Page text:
Acta Scientific Clinical Case Reports

Research Article Volume 2 Issue 8

Prevalence of Refractive Errors among Different Age Groups in Patients Presented to Ophthalmology OPD, of Al-Nafees Medical College Hospital

Daniyal Ahmed*, Chaudhary Waleed Tariq, Muhammad Ammar, Ammar Ahmed Butt and Imran Afzal

5th Year Medical Student, Al-Nafees Medical College and Hospital, Islamabad, Pakistan.

*Corresponding Author: Daniyal Ahmed, 5th Year Medical Student, Al-Nafees Medical College and Hospital, Islamabad, Pakistan.

Received: May 27, 2021; Published: July 06, 2021


Objective: To find the prevalence of refractive errors among different age groups and in both genders.

Study Design: A descriptive cross sectional study.

Study Setting and Duration: Ophthalmology OPD patients of Al- Nafees Hospital over the period of 8 weeks from 1st May 2016 to 30th June 2016.

Methodology: A convenient sampling technique was used for 150 (N) participants. A designed questionnaire with close ended questions for the study was used. The patients that were coming to ophthalmology OPD that gave written consent were included in our study. The parameters like age and gender was filled and the data regarding refractive errors was collected while they were examined by the doctor in ophthalmology OPD. All the data was collected, filled in questionnaires and entered in SPSS version 23 by medical students. The collected data was then analyzed for frequency in terms of percentages by using SPSS version 23.

Results: A total of 150 participants were selected for our study out of which 140 participants responded, so our response rate was 93.3%, among whom 66% were males and 34% were females. With respect to refractive errors 22% were emmetropic, 43% were myopic, 5% were High Myopic (Short-Sighted patients were 48%), 12% Hyperopic, 12% Presbyopic (Far-Sighted patients were 24%), 9% were having Anisometropia and 11% were having Astigmatism.

Conclusion: As the age increases the chances to have refractive errors increases, myopia is more common than hyperopia at younger age but at old age Presbyopia is more common. Similarly, the chances to have astigmatism and anisometropia increases with the increasing age. Myopia and astigmatism was the most prevalent refractive error found especially in early adulthood. Refractive errors vary in population among genders.

Keywords: Ophthalmology; Age; Refractive Errors; Gender; Prevalence


  1. Pan CW., et al. “Worldwide prevalence and risk factors for myopia”. Ophthalmic and Physiological Optics1 (2012): 3-16.
  2. Morgan IG., et al. “Myopia”. The Lancet9827 (2012): 1739-1748.
  3. Pan CW., et al. “Racial variations in the prevalence of refractive errors in the United States: the multi-ethnic study of atherosclerosis”. American Journal of Ophthalmology6 (2013): 1129-1138.
  4. World Health Organisation. Global data on visual impairment (2010).
  5. Chin MP., et al. “Prevalence of visual impairment and refractive errors among different ethnic groups in schoolchildren in Turpan, China”. Ophthalmic and Physiological Optics3 (2015): 263-270.
  6. Kim EC., et al. “Prevalence and risk factors for refractive errors: Korean National Health and Nutrition Examination Survey 2008-2011”. PLoS One11 (2013): e80361.
  7. Pan CW., et al. “Prevalence of Refractive Errors in a Multiethnic Asian Population: The Singapore Epidemiology of Eye Disease Study Refractive Errors in Singapore”. Investigative Ophthalmology and Visual Science4 (2013): 2590-2598.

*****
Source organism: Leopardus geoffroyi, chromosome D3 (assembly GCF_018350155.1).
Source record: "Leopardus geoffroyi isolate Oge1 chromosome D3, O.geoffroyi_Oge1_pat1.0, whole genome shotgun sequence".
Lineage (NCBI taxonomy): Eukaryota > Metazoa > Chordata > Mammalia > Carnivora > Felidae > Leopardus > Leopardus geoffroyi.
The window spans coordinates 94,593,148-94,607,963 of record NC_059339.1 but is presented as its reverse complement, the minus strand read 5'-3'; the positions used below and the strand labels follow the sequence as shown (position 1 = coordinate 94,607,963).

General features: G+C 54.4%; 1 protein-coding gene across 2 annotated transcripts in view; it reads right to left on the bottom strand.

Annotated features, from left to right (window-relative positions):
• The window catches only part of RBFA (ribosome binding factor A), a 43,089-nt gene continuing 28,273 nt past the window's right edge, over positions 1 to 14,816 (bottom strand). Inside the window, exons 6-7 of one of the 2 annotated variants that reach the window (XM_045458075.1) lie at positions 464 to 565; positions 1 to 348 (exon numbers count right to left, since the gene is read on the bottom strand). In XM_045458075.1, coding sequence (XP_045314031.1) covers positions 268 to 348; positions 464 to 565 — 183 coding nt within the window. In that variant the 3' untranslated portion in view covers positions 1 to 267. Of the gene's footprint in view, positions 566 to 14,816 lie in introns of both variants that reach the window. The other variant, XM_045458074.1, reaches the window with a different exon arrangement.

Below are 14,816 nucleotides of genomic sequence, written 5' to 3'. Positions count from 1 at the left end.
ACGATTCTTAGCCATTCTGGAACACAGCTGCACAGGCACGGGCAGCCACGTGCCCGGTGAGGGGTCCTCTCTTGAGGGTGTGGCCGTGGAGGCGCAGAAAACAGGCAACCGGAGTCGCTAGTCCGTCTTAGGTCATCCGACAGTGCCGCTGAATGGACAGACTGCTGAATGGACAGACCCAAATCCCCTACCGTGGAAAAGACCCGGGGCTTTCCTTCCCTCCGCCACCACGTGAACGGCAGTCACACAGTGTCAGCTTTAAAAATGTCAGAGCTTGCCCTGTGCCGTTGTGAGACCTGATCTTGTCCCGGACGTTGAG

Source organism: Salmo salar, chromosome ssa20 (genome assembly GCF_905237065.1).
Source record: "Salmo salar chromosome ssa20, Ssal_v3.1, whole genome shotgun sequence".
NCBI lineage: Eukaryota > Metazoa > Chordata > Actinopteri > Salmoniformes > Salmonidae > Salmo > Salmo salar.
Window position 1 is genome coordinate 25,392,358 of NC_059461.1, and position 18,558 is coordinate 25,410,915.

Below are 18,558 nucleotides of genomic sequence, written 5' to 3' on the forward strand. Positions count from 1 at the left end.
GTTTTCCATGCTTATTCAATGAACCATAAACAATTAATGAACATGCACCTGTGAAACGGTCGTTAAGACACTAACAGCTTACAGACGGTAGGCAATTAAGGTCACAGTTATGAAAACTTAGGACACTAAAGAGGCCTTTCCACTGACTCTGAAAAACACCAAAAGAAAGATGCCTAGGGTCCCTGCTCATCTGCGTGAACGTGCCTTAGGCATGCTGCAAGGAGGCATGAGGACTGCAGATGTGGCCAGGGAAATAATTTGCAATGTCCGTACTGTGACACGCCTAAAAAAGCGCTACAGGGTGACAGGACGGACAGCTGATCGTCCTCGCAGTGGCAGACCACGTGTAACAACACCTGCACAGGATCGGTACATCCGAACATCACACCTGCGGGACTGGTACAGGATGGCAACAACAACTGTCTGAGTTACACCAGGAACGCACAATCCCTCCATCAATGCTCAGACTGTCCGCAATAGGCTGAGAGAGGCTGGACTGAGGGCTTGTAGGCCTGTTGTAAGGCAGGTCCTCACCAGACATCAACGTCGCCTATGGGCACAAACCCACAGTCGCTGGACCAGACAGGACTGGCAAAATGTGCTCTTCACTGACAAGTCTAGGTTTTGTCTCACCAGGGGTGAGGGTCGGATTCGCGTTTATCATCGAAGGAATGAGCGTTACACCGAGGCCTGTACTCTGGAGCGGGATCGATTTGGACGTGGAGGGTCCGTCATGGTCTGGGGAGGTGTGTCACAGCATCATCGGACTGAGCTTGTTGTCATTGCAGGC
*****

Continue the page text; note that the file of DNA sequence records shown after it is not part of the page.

8. Neelam K., et al. “Choroidal neovascularization in pathological myopia”. Progress in Retinal and Eye Research5 (2015): 495-525.
  9. Wolfram C., et al. “Prevalence of refractive errors in the European adult population: the Gutenberg Health Study (GHS)”. British Journal of Ophthalmology7 (2014): 857-861.
  10. Hyman L. “Myopic and hyperopic refractive error in adults: an overview”. Ophthalmic Epidemiology 4 (2007): 192-197.
  11. Sawada A., et al. “Refractive errors in an elderly Japanese population: the Tajimi study”. Ophthalmology 2 (2008): 363-370.
  12. Antón A., et al. “Epidemiology of refractive errors in an adult European population: the Segovia study”. Ophthalmic Epidemiology4 (2009): 231-237.
  13. Foster PJ., et al. “Refractive error, axial length and anterior chamber depth of the eye in British adults: the EPIC-Norfolk Eye Study”. British Journal of Ophthalmology7 (2010): 827-830.
  14. Saw SM., et al. “Prevalence and risk factors for refractive errors in the Singapore Malay Eye Survey”. Ophthalmology 10 (2008): 1713-1719.


Citation: Daniyal Ahmed., et al. “Prevalence of Refractive Errors among Different Age Groups in Patients Presented to Ophthalmology OPD, of Al-Nafees Medical College Hospital". Acta Scientific Clinical Case Reports 2.8 (2021): 02-06.


Copyright: © 2021 Daniyal Ahmed., et al. This is an open-access article distributed under the terms of the Creative Commons Attribution License, which permits unrestricted use, distribution, and reproduction in any medium, provided the original author and source are credited.


Acceptance rate30%
Acceptance to publication20-30 days
Impact Factor1.278

Indexed In

News and Events

  • Certification for Review
    Acta Scientific certifies the Editors/reviewers for their review done towards the assigned articles of the respective journals.
  • Submission Timeline for Upcoming Issue
    The last date for submission of articles for regular Issues is May 30, 2024.
  • Publication Certificate
    Authors will be issued a "Publication Certificate" as a mark of appreciation for publishing their work.
  • Best Article of the Issue
    The Editors will elect one Best Article after each issue release. The authors of this article will be provided with a certificate of "Best Article of the Issue"
  • Welcoming Article Submission
    Acta Scientific delightfully welcomes active researchers for submission of articles towards the upcoming issue of respective journals.

Contact US